Is Covid Really Out to Get You?
It’s called anthropomorphism – attributing human qualities to nonhuman entities – and we all indulged in it with Covid.
Let’s start with Trump.
One of the most absorbing aspects of the Covid pandemic was the Trump vs. Covid show.
It turns out that viruses, unlike people, can’t be bullied. No matter how hard he tried, Covid implacably went about its business, refusing to be intimidated and paying Trump no mind.
Good for you, Covid – standing up to Trump!
That’s anthropomorphism – thinking of Covid as defying Trump.
But of course, I knew better. I knew that Covid is just a virus, which can’t stand up to anybody, but rather sits on the border between animate and inanimate objects – maybe living, maybe nonliving, but certainly not intentional or volitional.
I resolved to stop anthropomorphizing Covid like an ignoramus and go back to acting like an educated person, never mind a doctor.
Then my nephew, Atticus, tested positive.
When it came to Covid, my brother Anthony’s family was ultra-orthodox. They spent the entire eighteen months of the pre-vaccine period at our family ski house in upstate New York, isolated and following every precaution.
In the post-vaccine era, they moved back to the city, allowed the kids to go back to school in person, but toed the line with masking, distancing, and outdoor-everything.
Atticus, in particular, saw no one outside of his family and school. Unless Covid had mutated into a computer virus, it’s hard to see how he would have been exposed to it.
Then, one day, Atticus started sneezing. Coughing. A low grade fever….
He came to Westside Family Medicine after school and I swabbed him. The rapid test popped: a dark red positive line appearing before the fluid level even reached the top of the card.
To me, the moral of the story was, Covid bides its time. Eventually, everyone lets their guard down, and when they do, Covid makes its move.
While they were in Windham, battening down the hatches and building the barricades, Covid was like, “That’s OK, stay up there as long as you want. Just let me know when the kids go back at school – I’ll wait…”
But not as blatant as how we anthropomorphize our pets.
At peak pandemic, winter of 2020, Anthony’s family got a dog. My brother Peter’s family soon followed suit. Eventually, I succumbed to the constant and unrelenting pressure and we got a dog too – a Red Tri Australian Shepherd with piercing blue eyes whom we named Dakota.
By now she is part of the family. We talk to her like a person, interpret her behavior like a person, and attribute to her all sorts of person-like things: fear, love, joy, anger, surprise, curiosity, as well as exuberance in work and play…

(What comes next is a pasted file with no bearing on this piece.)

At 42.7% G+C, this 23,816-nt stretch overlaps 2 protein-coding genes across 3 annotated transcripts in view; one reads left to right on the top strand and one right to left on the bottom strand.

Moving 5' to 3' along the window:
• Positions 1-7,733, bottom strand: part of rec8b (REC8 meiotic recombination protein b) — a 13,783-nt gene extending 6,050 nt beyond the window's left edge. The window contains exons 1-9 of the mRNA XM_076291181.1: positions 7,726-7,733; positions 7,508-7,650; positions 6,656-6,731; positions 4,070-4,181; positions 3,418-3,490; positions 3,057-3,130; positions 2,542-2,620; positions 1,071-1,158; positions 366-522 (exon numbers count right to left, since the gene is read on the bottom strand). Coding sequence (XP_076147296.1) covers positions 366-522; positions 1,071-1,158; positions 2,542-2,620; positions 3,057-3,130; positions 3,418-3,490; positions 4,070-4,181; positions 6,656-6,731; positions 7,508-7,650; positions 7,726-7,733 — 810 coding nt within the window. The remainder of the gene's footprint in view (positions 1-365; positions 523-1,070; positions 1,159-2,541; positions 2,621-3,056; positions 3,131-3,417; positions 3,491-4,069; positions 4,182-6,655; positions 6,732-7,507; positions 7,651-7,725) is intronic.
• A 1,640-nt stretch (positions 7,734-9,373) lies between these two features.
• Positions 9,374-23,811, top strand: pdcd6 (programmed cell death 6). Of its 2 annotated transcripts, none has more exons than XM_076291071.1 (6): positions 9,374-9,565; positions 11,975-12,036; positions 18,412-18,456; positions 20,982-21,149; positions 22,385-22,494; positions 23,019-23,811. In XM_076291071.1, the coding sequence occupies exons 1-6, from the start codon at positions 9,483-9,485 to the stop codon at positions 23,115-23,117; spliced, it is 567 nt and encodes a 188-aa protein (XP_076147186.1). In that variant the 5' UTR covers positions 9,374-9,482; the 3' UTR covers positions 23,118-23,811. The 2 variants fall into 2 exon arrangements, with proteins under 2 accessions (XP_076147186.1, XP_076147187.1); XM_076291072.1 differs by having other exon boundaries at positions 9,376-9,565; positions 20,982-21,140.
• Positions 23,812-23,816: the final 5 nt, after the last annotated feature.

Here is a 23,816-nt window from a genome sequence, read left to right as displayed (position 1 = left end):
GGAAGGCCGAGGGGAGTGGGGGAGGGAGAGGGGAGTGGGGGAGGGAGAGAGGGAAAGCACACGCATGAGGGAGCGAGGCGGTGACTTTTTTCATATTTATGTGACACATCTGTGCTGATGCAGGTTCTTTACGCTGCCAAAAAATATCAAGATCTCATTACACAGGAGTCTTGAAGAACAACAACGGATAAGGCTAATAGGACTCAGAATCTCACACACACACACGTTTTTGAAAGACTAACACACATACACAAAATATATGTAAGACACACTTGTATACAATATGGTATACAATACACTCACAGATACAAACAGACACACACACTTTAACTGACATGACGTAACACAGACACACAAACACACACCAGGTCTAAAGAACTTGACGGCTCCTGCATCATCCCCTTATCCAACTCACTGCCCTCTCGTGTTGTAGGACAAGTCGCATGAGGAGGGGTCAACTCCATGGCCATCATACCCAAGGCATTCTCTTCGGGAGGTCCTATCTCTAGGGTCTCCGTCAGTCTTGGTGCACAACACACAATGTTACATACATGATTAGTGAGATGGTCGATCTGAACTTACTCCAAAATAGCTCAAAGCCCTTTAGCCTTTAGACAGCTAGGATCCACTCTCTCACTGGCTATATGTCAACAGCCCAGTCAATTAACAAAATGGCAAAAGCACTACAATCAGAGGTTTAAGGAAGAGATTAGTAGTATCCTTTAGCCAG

Maybe that’s reality, maybe not – who knows the mind of a dog? But it feels impossible to view her in any other way.
Mind you, a Dakota is a sentient being, a fellow mammal with a brain. What about the other extreme of the anthropomorphic spectrum: inanimate objects?
My favorite example of this is Wilson, the soccer ball from the movie Cast Away. For those too young to have seen it, Tom Hanks plays a FedEx pilot who crashes and ends up on a deserted island.
Among the FedEx packages that get washed up with him, he finds a Wilson soccer ball. He smears the image of a face onto it with his own blood, and Wilson becomes his dear companion and friend.
Suffice it to say that when Wilson gets swept away during a storm, it’s as if a human character had died: not a dry eye in the house.
The truth is that while anthropomorphism is not rational, it’s not a mistake, either. It’s hard-wired into us, like language and emotions.
In 2007, the social scientists Hamlin, Winn, and Bloom, published a letter in the scientific journal, Nature, entitled Social Evaluation by Preverbal Infants.
In it, they describe the following elegant experiment.
A group of 6- and 10-month old infants were shown a wooden block attempting to climb a hill (the “climber”), and falling to the bottom. On the third try, another block either bumps it up to the top (the “helper”), pushes it down to the bottom (the “hinderer”), or does nothing (the “neutral”).
The results clearly demonstrate – based on “reaching” and “looking time,” validated ways of determining infant preferences – that the infants prefer helper blocks to both hinderer blocks and neutral blocks. And not by a little, either, but by a lot.
Certainly, anthropomorphism provides a rich and charming way of looking at the world; one that creates the possibility of similes, metaphors and other poetic devices; one without which life would be less magical, interesting, and fun.
But could it be – as Hamlin’s experiment suggests – that the true significance of anthropomorphism runs deeper? Could it represent a biological adaptation that provides a foundation for human morality?
As I ponder the question, Dakota approaches, drops a tennis ball at my feet, and gives me a look.
I promptly read the answer in her eyes, “Duh! Now shut the laptop. Time to play fetch!”